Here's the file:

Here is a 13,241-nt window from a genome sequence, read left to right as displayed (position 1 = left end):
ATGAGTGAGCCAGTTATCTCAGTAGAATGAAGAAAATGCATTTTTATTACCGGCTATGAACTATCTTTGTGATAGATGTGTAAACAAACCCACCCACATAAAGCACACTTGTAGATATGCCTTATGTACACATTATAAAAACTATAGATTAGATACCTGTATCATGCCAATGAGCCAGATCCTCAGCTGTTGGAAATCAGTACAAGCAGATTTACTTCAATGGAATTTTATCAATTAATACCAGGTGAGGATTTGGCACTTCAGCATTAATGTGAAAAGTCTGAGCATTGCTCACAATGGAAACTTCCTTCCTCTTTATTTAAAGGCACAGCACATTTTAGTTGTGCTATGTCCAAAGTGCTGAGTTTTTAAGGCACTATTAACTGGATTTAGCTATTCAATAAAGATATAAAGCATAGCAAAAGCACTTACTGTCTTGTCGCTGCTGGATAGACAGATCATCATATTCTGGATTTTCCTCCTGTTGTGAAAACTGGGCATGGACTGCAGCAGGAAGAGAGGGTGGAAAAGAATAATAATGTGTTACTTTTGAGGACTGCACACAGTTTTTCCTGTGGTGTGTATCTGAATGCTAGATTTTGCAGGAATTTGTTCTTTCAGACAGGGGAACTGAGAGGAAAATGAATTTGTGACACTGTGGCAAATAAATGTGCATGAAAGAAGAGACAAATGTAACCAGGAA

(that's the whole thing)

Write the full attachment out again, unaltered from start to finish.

Here is a 13,241-nt window from a genome sequence, read left to right as displayed (position 1 = left end):
ATGAGTGAGCCAGTTATCTCAGTAGAATGAAGAAAATGCATTTTTATTACCGGCTATGAACTATCTTTGTGATAGATGTGTAAACAAACCCACCCACATAAAGCACACTTGTAGATATGCCTTATGTACACATTATAAAAACTATAGATTAGATACCTGTATCATGCCAATGAGCCAGATCCTCAGCTGTTGGAAATCAGTACAAGCAGATTTACTTCAATGGAATTTTATCAATTAATACCAGGTGAGGATTTGGCACTTCAGCATTAATGTGAAAAGTCTGAGCATTGCTCACAATGGAAACTTCCTTCCTCTTTATTTAAAGGCACAGCACATTTTAGTTGTGCTATGTCCAAAGTGCTGAGTTTTTAAGGCACTATTAACTGGATTTAGCTATTCAATAAAGATATAAAGCATAGCAAAAGCACTTACTGTCTTGTCGCTGCTGGATAGACAGATCATCATATTCTGGATTTTCCTCCTGTTGTGAAAACTGGGCATGGACTGCAGCAGGAAGAGAGGGTGGAAAAGAATAATAATGTGTTACTTTTGAGGACTGCACACAGTTTTTCCTGTGGTGTGTATCTGAATGCTAGATTTTGCAGGAATTTGTTCTTTCAGACAGGGGAACTGAGAGGAAAATGAATTTGTGACACTGTGGCAAATAAATGTGCATGAAAGAAGAGACAAATGTAACCAGGAA